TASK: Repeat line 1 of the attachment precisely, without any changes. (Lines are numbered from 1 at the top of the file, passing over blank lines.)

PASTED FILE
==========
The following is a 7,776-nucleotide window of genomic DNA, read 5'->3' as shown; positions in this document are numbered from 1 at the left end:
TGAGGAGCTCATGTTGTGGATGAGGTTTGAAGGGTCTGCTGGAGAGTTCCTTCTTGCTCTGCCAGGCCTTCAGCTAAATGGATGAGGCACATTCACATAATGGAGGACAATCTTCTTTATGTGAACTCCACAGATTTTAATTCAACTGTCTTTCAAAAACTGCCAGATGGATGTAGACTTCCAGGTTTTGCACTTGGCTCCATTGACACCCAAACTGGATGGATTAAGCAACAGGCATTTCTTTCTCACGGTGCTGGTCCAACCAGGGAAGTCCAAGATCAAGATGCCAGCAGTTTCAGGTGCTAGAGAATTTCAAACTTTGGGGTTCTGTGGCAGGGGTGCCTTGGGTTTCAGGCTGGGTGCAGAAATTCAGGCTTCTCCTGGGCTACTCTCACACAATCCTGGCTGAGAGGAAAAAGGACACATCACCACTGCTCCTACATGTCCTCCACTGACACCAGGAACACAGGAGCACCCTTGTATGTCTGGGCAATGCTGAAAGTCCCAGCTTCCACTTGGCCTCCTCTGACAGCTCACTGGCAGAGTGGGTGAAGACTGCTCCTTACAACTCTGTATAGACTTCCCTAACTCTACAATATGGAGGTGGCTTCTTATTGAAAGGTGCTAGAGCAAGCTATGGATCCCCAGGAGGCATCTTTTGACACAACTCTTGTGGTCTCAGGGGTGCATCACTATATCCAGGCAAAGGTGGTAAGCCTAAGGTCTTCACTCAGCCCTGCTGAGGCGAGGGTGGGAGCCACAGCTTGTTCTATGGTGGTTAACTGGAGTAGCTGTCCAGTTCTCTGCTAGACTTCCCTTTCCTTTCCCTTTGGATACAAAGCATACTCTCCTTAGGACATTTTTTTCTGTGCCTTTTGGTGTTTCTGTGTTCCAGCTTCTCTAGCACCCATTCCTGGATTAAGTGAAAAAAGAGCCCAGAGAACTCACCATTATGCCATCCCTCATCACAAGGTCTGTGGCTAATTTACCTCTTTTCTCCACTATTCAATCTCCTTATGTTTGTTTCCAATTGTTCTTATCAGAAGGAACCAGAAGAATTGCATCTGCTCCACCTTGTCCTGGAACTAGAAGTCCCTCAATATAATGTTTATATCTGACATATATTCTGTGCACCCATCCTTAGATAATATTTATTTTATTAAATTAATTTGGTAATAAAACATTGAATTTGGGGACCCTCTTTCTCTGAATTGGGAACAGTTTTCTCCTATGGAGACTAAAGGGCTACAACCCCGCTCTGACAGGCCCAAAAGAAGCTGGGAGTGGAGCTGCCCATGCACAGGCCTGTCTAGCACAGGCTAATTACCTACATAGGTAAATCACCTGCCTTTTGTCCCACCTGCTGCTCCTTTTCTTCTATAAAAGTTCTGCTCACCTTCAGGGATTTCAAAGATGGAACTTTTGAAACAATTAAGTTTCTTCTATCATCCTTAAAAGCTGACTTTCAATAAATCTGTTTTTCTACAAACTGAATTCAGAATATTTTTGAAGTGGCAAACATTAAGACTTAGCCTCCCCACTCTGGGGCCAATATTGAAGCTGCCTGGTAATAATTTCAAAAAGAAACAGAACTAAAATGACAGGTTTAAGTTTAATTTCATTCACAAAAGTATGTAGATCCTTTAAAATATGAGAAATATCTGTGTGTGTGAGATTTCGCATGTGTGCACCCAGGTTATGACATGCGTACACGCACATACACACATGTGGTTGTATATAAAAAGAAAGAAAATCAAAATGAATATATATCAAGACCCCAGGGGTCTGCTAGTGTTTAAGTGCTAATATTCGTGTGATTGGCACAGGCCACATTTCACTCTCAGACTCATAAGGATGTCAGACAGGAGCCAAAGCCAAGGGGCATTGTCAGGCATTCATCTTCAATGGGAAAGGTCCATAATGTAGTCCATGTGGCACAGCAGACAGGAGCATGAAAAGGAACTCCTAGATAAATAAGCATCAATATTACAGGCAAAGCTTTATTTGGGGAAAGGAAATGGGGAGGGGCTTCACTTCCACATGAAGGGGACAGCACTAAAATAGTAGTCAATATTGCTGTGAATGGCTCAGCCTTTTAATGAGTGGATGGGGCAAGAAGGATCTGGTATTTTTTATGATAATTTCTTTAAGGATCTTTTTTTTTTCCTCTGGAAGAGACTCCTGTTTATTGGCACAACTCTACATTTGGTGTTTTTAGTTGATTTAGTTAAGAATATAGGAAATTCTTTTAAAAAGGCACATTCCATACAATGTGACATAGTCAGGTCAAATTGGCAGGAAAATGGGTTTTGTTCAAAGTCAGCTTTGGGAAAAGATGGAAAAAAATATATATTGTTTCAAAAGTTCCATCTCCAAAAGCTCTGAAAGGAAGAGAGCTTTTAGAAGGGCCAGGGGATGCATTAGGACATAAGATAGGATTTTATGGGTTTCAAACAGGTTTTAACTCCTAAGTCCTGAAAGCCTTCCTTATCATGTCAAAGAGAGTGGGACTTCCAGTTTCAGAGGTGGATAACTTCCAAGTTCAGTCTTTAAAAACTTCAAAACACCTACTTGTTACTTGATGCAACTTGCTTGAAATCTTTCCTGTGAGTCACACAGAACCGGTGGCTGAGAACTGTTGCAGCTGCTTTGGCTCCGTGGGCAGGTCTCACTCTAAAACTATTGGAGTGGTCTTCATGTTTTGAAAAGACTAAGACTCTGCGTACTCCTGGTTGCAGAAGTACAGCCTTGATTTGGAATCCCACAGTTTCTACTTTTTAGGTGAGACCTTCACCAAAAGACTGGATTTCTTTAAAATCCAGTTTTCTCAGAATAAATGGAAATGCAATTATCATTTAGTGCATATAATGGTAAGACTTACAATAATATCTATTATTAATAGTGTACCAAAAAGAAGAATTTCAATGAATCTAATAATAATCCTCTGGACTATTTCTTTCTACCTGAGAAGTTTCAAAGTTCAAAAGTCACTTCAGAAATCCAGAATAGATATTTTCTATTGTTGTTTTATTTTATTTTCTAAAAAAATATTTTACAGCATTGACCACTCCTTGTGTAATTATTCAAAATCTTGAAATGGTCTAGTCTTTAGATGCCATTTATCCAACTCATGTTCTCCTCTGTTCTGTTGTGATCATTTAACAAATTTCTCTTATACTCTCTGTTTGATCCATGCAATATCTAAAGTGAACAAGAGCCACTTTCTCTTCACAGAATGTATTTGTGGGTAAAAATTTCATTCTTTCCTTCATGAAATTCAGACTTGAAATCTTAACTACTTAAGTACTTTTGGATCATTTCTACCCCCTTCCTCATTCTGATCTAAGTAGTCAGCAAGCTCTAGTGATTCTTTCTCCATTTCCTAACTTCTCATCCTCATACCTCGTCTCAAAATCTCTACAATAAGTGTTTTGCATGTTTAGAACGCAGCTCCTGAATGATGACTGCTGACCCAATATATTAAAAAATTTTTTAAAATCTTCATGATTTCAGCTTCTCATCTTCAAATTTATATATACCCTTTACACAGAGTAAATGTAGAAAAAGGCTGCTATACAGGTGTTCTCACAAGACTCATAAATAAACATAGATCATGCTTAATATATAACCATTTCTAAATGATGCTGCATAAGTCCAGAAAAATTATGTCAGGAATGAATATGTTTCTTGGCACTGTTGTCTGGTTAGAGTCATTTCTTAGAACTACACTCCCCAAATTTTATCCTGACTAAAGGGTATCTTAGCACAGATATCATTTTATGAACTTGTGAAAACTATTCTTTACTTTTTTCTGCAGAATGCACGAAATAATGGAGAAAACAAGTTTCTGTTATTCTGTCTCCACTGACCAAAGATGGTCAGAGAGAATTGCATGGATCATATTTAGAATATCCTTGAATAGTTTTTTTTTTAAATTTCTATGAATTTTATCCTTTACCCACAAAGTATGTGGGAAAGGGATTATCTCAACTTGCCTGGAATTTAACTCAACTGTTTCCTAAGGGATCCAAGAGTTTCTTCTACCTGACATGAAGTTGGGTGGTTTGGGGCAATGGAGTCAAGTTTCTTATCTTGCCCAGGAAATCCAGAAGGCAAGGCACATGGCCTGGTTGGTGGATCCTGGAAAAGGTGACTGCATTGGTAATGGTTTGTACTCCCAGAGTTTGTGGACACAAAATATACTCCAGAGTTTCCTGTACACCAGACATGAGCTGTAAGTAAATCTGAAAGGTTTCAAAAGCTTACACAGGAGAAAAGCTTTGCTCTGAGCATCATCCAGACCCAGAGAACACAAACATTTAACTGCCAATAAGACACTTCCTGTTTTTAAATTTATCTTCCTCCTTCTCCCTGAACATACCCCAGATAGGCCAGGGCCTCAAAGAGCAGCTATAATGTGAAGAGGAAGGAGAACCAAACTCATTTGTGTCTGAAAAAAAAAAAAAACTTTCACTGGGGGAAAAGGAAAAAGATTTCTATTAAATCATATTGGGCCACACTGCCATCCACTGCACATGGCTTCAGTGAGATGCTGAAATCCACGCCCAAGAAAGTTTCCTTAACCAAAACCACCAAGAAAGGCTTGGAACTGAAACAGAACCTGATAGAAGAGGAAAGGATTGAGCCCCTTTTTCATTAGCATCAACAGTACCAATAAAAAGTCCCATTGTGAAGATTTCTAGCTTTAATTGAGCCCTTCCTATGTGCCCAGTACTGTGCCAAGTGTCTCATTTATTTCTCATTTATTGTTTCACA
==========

The following is a 7,776-nucleotide window of genomic DNA, read 5'->3' as shown; positions in this document are numbered from 1 at the left end: